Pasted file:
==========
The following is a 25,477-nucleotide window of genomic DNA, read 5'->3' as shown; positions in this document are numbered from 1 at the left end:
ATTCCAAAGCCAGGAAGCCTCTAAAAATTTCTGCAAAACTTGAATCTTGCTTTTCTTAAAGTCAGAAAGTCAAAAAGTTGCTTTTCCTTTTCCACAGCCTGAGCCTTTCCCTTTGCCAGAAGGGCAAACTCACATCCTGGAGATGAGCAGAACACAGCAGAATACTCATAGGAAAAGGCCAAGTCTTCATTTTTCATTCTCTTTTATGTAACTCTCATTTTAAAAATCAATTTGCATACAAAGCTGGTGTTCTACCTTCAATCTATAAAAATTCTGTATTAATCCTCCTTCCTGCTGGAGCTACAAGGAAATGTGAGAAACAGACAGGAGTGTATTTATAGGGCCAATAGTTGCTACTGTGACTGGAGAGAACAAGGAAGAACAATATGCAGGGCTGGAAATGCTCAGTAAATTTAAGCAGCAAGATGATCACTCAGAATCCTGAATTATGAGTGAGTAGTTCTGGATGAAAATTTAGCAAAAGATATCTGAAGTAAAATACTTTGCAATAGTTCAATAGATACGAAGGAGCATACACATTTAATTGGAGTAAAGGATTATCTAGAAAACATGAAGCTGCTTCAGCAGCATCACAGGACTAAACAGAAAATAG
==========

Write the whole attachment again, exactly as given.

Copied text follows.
The following is a 25,477-nucleotide window of genomic DNA, read 5'->3' as shown; positions in this document are numbered from 1 at the left end:
ATTCCAAAGCCAGGAAGCCTCTAAAAATTTCTGCAAAACTTGAATCTTGCTTTTCTTAAAGTCAGAAAGTCAAAAAGTTGCTTTTCCTTTTCCACAGCCTGAGCCTTTCCCTTTGCCAGAAGGGCAAACTCACATCCTGGAGATGAGCAGAACACAGCAGAATACTCATAGGAAAAGGCCAAGTCTTCATTTTTCATTCTCTTTTATGTAACTCTCATTTTAAAAATCAATTTGCATACAAAGCTGGTGTTCTACCTTCAATCTATAAAAATTCTGTATTAATCCTCCTTCCTGCTGGAGCTACAAGGAAATGTGAGAAACAGACAGGAGTGTATTTATAGGGCCAATAGTTGCTACTGTGACTGGAGAGAACAAGGAAGAACAATATGCAGGGCTGGAAATGCTCAGTAAATTTAAGCAGCAAGATGATCACTCAGAATCCTGAATTATGAGTGAGTAGTTCTGGATGAAAATTTAGCAAAAGATATCTGAAGTAAAATACTTTGCAATAGTTCAATAGATACGAAGGAGCATACACATTTAATTGGAGTAAAGGATTATCTAGAAAACATGAAGCTGCTTCAGCAGCATCACAGGACTAAACAGAAAATAG